The last few weeks have seen a deluge of headlines about extreme weather. We’ve seen heat waves and record temperatures around the world in places like Oregon, Washington, Montana, Turkey Japan, and Northern Ireland. Floods ravaged Germany. The Great Salt Lake in Utah is shrinking. And water levels in Lake Mead, which powers the Hoover Dam and provides clean drinking water to about 25 million people in states like California, Arizona, Nevada, and Utah, are dangerously low.
Sadly, as is always the case with climate change, extreme weather events are accompanied by extreme rhetoric events that lack intellectual integrity. Rather than seeing extreme weather news as a problem, conservatives should see it as an opportunity to talk about science clearly and accurately while promoting solutions that will work. As conservatives think about extreme weather, I’d suggest we keep five points in mind.
Getting the right facts is as important as getting the facts right
In the climate debate, I’d propose the right facts are:
- The greenhouse effect is real
- CO2 is a greenhouse gas
- There is a strong correlation between increasing CO2 concentrations, which are now at their highest levels in 3.6 million years (421 PPM), and increasing global temperatures
- Climate change is a global challenge because greenhouse gases don’t respect national borders
Others may come up with different right facts, or pillars, that support a way of thinking about and solving the problem, but if we want to persuade people and offer credible solutions it’s important to think in terms of right facts and not merely true facts. For instance, it’s true we’ve seen extreme weather in the past and it’s true that human beings have done a remarkable job of adapting to extreme weather. Those are fine points, but so what? They may be true facts but they’re not necessarily the right facts for this debate.
Asking the right questions is as important as finding the right answer
Asking whether any single extreme weather event “proves” global warming misses the point. The science of climate change doesn’t work that way. No single weather event, however extreme or tragic, can prove or disprove the claim that humans are causing the planet to warm. Instead, every event is a piece of evidence that can be submitted into the record and can add to our body of knowledge and understanding.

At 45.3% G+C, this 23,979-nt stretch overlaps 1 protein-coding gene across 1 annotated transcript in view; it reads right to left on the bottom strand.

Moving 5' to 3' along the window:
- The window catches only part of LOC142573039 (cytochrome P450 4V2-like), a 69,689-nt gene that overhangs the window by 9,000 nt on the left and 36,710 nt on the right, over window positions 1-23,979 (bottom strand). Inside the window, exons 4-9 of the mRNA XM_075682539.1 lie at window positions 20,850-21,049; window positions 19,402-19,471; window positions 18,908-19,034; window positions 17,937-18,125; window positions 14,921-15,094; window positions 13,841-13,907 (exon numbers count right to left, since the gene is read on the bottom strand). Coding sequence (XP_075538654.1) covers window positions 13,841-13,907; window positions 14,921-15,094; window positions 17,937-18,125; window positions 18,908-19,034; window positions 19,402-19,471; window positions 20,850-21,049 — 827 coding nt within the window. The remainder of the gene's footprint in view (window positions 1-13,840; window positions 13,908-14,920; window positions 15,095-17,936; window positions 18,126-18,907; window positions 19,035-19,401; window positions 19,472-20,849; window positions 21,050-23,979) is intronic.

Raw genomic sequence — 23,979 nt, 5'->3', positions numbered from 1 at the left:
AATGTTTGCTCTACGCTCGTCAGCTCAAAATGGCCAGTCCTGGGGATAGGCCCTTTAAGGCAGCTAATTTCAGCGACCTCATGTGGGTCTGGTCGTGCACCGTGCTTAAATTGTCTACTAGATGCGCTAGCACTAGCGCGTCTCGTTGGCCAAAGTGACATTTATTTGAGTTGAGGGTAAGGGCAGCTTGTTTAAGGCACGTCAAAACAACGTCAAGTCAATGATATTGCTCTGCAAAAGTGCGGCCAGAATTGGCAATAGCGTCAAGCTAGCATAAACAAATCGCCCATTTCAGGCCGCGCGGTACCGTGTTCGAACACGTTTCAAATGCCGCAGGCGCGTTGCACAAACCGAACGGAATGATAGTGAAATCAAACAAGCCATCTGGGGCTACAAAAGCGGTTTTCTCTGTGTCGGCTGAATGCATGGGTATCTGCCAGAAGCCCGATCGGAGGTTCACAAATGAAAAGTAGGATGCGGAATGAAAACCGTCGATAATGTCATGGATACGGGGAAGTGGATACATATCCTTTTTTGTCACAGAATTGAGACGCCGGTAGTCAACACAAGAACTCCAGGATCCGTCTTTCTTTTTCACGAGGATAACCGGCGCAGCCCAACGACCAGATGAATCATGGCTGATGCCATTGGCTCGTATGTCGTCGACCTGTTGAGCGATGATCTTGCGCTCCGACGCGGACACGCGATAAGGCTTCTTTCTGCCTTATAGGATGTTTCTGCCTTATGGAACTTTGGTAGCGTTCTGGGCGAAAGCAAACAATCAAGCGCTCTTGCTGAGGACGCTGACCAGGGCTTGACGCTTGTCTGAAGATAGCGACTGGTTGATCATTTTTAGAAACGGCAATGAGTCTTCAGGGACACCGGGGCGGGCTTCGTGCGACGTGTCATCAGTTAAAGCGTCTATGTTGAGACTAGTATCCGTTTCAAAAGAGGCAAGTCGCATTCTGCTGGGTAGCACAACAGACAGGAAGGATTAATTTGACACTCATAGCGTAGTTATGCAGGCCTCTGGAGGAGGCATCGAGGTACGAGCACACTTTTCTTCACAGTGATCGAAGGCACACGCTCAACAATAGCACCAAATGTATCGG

The binary question of whether climate change is real or not doesn’t take us very far. The more meaningful questions are 1) What is the risk? and, 2) What should we do about it?
Skepticism and curiosity are good; the climate apocalypse vs. climate atheism fight is not
As the graph above shows, there is uncertainty about risk. In fact, the easiest thing to prove in this debate is uncertainty. But that doesn’t mean we can’t make an informed attempt to measure this risk.
A bell curve or risk distribution table is one of the best tools to understand the problem. The chart above claims there is roughly a 90 percent chance we’ll end up with a temperature increase between 1.83 Celsius and 4.64 Celsius. There is a five percent chance temperatures will be below that range, and a five percent chance temperatures will be higher. The task is to shrink the tail risk (the five percent on the right) to that point at which it’s not irrational to be concerned about very bad outcomes.
Here’s an analogy: Imagine checking in to a hotel where the front desk says, “Elevators are to your right, breakfast is served until 10 am and there’s a 1 in 20 chance you’ll be bitten by a rattlesnake during your sleep.” The goal is to shrink that risk so low you can sleep easily at night.
Because our political and media economy rewards people who are in either five percent camp the risk debate is skewed and distorted by political tribalism and opportunism. Until recently, the dominant conservative strategy was to downplay risk and proselytize a pseudo-religious response (climate atheism) to a pseudo-religious claim (climate apocalypse). Thankfully, that is changing on the right where climate realism is taking over. Climate atheism has brought us dangerously close to a political tipping point where progressives are literally one vote away from enacting their radical and socialist Green New Deal.
The Green New Deal will do nothing to make extreme weather less likely
The GND doesn’t dwell in the world of reality or right facts because it ignores emissions from outside the United States. China, for instance, emits more CO2 than the rest of the developing world combined. In a real sense, climate change is increasingly becoming an issue of China change. China is helping to bake Salt Lake and drain water from Lake Mead.
Instead of pushing a responsible “all of the above energy” strategy that prioritizes all forms of energy, the GND’s “everything but” fossil fuels and nuclear energy stance is anti-science and grossly irresponsible. Cleaner burning natural gas (note: nothing has done more to reduce emissions the past 15 years than fracking) and zero-emission nuclear energy must be a part of the solution along with other renewable forms of energy.
Economic freedom is by far the best response
As conservatives, playing defense has failed and will continue to fail
. The climate atheist argument that acknowledging the reality and risks of climate change makes one a socialist is a non-sequitur. It’s Salem Witch trial logic. Let’s dunk them in water and see if they float.
The only response that works is economic freedom. As we’ve documented, free economies are twice as clean as less free economies. Deregulation is an important first step, so we don’t delay the deployment of new, cleaner technologies. And we can invest in basic research and development and technologies like nuclear and carbon capture by recycling government waste. The climate debate and new pieces of evidence like extreme weather aren’t a problem for conservatives but an opportunity to advance scientific integrity and solutions that work.